In the afternoon of July 2, 2018, a man committed self-immolation in the center of Hanoi, Vietnam’s capital city, a few steps away from the Central Citizen Reception Committee’s office on Ngô Thì Nhậm Street.
He was later identified as 58-year-old Bùi Hữu Tuân, former village chief of Đạo Ngạn Village, Hợp Đồng Ward, Chương Mỹ District, Hanoi.
The victim is now in critical conditions with severe burns to the whole body.
Mr. Tuân was charged with Article 356 of Vietnam’s Penal Code for “abusing official position, power in the performance of official duties.”
He was supposed to begin his sentence of 3-year-imprisonment today, July 3, 2018. In the last act of defiance, one day before its commencement, he desperately protested the injustice of the trial and his conviction.
He was charged, tried, and convicted with not only insufficient evidence, but the evidence at trial showed that the prosecution did not even have any evidence for one element of the crime they had charged him with.
His son told VOA Vietnamese in an interview on July 2, 2018, that after Tuân failed to get the Central Citizen Reception Committee’s office agreed to halt his sentencing while reviewing his complaint to the Government Inspectorate, he went outside and committed the self-immolation.
|Article 356 prescribes: “Any person who, for personal gain or other self-seeking purposes, abuses his/her power or position in performance of official duties to act against his/her official duties and as a result causes property damage of from VND 10,000,000 to under VND 200,000,000 or infringes upon state interests, lawful rights and interests of another organization or individual shall face a penalty of up to 03 years’ community sentence or 01 – 05 years’ imprisonment.”|
From Pháp luật Thành phố Hồ Chí Minh (The Law – Hochiminh City) newspaper, the most damning evidence against Tuân was that he – as the village chief – allegedly accepted money, along with the requests of some 23 families in the village, to ask the local government to give them lands to build their ancestors’ shrines and worship places. Yet, none of this money went to Tuân or any of his two co-defendants, as it was donated to the village.
The local procuracy’s office (the prosecution in Vietnam) and the court further alleged that he had overstepped his authorities in giving out land slots to the villagers, and thus had committed a crime under the above penal code.
According to them, he had abused his “official duties” even though some people questioned whether the village chief position could be considered an “office”.
At the trial court level, Tuân was convicted and sentenced to the maximum term prescribed by law: 5-year-imprisonment. The appeal trial upheld his conviction but reduced the sentence to 3 years.
The appellate court’s decision in upholding his conviction with actual imprisonment was the last straw for Bùi Hữu Tuân, and he committed the unimaginable act of setting himself on fire.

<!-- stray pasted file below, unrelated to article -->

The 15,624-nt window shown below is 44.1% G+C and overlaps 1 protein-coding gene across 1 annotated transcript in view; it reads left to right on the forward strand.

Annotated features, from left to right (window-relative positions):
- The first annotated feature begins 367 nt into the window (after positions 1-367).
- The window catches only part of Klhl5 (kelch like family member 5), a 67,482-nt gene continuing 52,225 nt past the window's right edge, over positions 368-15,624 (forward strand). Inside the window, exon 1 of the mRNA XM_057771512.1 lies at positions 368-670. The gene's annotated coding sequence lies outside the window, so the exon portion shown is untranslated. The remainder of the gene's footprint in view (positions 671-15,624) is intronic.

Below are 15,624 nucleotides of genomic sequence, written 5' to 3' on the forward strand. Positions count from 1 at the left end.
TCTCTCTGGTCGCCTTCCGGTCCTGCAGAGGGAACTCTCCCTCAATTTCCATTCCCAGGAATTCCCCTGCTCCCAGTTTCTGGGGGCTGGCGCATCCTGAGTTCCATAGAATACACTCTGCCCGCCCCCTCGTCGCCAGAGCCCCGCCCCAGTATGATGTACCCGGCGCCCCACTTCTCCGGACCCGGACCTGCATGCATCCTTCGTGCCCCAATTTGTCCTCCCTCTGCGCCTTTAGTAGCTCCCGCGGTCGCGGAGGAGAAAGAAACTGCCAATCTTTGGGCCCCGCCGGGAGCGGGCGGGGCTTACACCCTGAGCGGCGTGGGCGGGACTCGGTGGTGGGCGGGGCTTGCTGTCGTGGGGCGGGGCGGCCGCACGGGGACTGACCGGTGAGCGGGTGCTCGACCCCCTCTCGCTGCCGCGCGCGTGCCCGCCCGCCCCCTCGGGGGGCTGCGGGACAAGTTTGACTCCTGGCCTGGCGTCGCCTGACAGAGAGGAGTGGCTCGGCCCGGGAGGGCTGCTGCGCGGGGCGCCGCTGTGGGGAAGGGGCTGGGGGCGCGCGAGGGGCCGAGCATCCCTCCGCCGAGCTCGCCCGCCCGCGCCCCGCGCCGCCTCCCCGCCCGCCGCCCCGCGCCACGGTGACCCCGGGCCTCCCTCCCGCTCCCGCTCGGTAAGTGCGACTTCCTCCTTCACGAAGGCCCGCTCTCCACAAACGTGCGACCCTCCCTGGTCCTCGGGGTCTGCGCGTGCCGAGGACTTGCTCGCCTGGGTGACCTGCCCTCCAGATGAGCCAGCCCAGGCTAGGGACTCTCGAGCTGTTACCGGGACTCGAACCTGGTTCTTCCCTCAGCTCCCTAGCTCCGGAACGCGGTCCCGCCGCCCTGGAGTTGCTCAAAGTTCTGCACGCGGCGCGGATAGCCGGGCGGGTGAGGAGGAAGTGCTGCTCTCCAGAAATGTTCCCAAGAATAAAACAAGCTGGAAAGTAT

From a legal standpoint, Tuân was correct in protesting his conviction and his sentence because the first element of the crime “abusing official position, power in the performance of official duties” seemed to have been conveniently ignored throughout his criminal proceedings.
In the same article published back in November 2017, Pháp Luật newspaper reported that it was established at trial that all of the money which Tuân and his co-defendants received from the villagers, was donated to various community services projects in the village.
Neither Tuân or any of his co-defendants had used any portion of the money for personal gains.
In other words, it is almost certain that the prosecution would not be able to prove the first element of the crime alleged against him, that he did commit an act for personal gain or other self-seeking purposes.
Worse, the evidence further showed that Tuân did submit the villagers’ requests to the ward’s officials, asking them to give out the land to people for burial and worship purposes. Pháp Luật newspaper also wrote, back in November 2017, that they had interviewed the villagers independently and were told that the local officials were present, at all times, to survey the land with the defendants.
And while Tuân and two of his deputy chiefs were tried and convicted, none of the ward’s officials had to face criminal charges even though the same evidence could be used against them.
By the same token, it could be argued that if the evidence were not enough to file charges against the local officials, then it certainly would not be enough to convict Tuân and the co-defendants.
Undeniably, Tuân’s trial and conviction again delineate the inefficient and broken legal system in Vietnam where people can be charged, tried, and convicted with no evidence to prove the required elements of the crime.